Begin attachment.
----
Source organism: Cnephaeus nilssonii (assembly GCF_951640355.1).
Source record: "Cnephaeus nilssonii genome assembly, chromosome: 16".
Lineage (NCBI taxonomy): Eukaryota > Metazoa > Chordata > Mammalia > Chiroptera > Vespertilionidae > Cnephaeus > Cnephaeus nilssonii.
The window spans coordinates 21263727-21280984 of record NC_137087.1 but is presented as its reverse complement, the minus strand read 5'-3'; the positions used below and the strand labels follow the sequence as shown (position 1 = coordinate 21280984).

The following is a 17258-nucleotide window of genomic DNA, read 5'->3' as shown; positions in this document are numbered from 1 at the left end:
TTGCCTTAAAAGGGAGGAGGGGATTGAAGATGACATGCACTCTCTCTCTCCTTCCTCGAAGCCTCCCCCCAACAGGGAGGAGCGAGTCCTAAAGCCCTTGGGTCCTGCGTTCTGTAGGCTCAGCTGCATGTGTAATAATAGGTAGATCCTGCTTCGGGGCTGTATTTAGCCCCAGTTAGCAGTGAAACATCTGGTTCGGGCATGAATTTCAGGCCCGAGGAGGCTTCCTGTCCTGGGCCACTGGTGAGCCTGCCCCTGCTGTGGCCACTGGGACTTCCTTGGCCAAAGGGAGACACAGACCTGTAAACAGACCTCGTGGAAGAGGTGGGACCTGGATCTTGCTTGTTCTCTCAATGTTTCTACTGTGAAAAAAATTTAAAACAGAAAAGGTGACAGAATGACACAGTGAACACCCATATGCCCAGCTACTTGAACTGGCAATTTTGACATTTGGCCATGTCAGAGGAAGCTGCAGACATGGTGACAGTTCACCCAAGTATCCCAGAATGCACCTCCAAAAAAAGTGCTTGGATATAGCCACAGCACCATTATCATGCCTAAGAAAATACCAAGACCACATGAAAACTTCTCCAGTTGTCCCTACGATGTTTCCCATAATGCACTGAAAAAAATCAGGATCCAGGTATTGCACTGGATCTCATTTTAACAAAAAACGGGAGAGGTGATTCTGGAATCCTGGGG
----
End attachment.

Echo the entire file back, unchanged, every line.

Source organism: Cnephaeus nilssonii (assembly GCF_951640355.1).
Source record: "Cnephaeus nilssonii genome assembly, chromosome: 16".
Lineage (NCBI taxonomy): Eukaryota > Metazoa > Chordata > Mammalia > Chiroptera > Vespertilionidae > Cnephaeus > Cnephaeus nilssonii.
The window spans coordinates 21263727-21280984 of record NC_137087.1 but is presented as its reverse complement, the minus strand read 5'-3'; the positions used below and the strand labels follow the sequence as shown (position 1 = coordinate 21280984).

The following is a 17258-nucleotide window of genomic DNA, read 5'->3' as shown; positions in this document are numbered from 1 at the left end:
TTGCCTTAAAAGGGAGGAGGGGATTGAAGATGACATGCACTCTCTCTCTCCTTCCTCGAAGCCTCCCCCCAACAGGGAGGAGCGAGTCCTAAAGCCCTTGGGTCCTGCGTTCTGTAGGCTCAGCTGCATGTGTAATAATAGGTAGATCCTGCTTCGGGGCTGTATTTAGCCCCAGTTAGCAGTGAAACATCTGGTTCGGGCATGAATTTCAGGCCCGAGGAGGCTTCCTGTCCTGGGCCACTGGTGAGCCTGCCCCTGCTGTGGCCACTGGGACTTCCTTGGCCAAAGGGAGACACAGACCTGTAAACAGACCTCGTGGAAGAGGTGGGACCTGGATCTTGCTTGTTCTCTCAATGTTTCTACTGTGAAAAAAATTTAAAACAGAAAAGGTGACAGAATGACACAGTGAACACCCATATGCCCAGCTACTTGAACTGGCAATTTTGACATTTGGCCATGTCAGAGGAAGCTGCAGACATGGTGACAGTTCACCCAAGTATCCCAGAATGCACCTCCAAAAAAAGTGCTTGGATATAGCCACAGCACCATTATCATGCCTAAGAAAATACCAAGACCACATGAAAACTTCTCCAGTTGTCCCTACGATGTTTCCCATAATGCACTGAAAAAAATCAGGATCCAGGTATTGCACTGGATCTCATTTTAACAAAAAACGGGAGAGGTGATTCTGGAATCCTGGGG